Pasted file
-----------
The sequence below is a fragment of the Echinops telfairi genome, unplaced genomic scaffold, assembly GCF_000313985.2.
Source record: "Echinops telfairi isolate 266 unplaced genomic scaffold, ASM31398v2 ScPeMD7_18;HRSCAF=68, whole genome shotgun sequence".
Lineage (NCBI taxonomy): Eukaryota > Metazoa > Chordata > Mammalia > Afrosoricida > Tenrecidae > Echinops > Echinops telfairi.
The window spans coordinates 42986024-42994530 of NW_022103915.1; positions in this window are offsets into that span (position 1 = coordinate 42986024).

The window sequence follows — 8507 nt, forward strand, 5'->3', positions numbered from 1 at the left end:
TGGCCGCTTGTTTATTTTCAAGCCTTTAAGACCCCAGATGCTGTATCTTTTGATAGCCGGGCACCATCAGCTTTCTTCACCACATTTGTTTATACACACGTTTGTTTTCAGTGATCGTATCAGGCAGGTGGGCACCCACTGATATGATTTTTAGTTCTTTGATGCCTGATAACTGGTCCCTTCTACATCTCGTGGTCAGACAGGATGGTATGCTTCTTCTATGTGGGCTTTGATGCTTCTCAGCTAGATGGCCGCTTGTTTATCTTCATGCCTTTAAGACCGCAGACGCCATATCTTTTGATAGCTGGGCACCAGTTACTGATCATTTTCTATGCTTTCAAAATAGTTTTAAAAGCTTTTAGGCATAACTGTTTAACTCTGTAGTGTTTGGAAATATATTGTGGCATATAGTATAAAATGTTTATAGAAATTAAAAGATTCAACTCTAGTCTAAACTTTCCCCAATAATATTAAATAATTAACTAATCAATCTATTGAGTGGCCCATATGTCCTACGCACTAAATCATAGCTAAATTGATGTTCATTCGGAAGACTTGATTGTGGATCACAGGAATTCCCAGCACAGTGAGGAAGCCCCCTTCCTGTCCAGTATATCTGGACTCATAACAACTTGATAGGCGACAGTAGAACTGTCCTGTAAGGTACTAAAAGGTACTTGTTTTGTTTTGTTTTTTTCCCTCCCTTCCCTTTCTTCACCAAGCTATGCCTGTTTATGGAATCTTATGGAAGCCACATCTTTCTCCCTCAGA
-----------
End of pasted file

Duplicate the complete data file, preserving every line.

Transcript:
The sequence below is a fragment of the Echinops telfairi genome, unplaced genomic scaffold, assembly GCF_000313985.2.
Source record: "Echinops telfairi isolate 266 unplaced genomic scaffold, ASM31398v2 ScPeMD7_18;HRSCAF=68, whole genome shotgun sequence".
Lineage (NCBI taxonomy): Eukaryota > Metazoa > Chordata > Mammalia > Afrosoricida > Tenrecidae > Echinops > Echinops telfairi.
The window spans coordinates 42986024-42994530 of NW_022103915.1; positions in this window are offsets into that span (position 1 = coordinate 42986024).

The window sequence follows — 8507 nt, forward strand, 5'->3', positions numbered from 1 at the left end:
TGGCCGCTTGTTTATTTTCAAGCCTTTAAGACCCCAGATGCTGTATCTTTTGATAGCCGGGCACCATCAGCTTTCTTCACCACATTTGTTTATACACACGTTTGTTTTCAGTGATCGTATCAGGCAGGTGGGCACCCACTGATATGATTTTTAGTTCTTTGATGCCTGATAACTGGTCCCTTCTACATCTCGTGGTCAGACAGGATGGTATGCTTCTTCTATGTGGGCTTTGATGCTTCTCAGCTAGATGGCCGCTTGTTTATCTTCATGCCTTTAAGACCGCAGACGCCATATCTTTTGATAGCTGGGCACCAGTTACTGATCATTTTCTATGCTTTCAAAATAGTTTTAAAAGCTTTTAGGCATAACTGTTTAACTCTGTAGTGTTTGGAAATATATTGTGGCATATAGTATAAAATGTTTATAGAAATTAAAAGATTCAACTCTAGTCTAAACTTTCCCCAATAATATTAAATAATTAACTAATCAATCTATTGAGTGGCCCATATGTCCTACGCACTAAATCATAGCTAAATTGATGTTCATTCGGAAGACTTGATTGTGGATCACAGGAATTCCCAGCACAGTGAGGAAGCCCCCTTCCTGTCCAGTATATCTGGACTCATAACAACTTGATAGGCGACAGTAGAACTGTCCTGTAAGGTACTAAAAGGTACTTGTTTTGTTTTGTTTTTTTCCCTCCCTTCCCTTTCTTCACCAAGCTATGCCTGTTTATGGAATCTTATGGAAGCCACATCTTTCTCCCTCAGA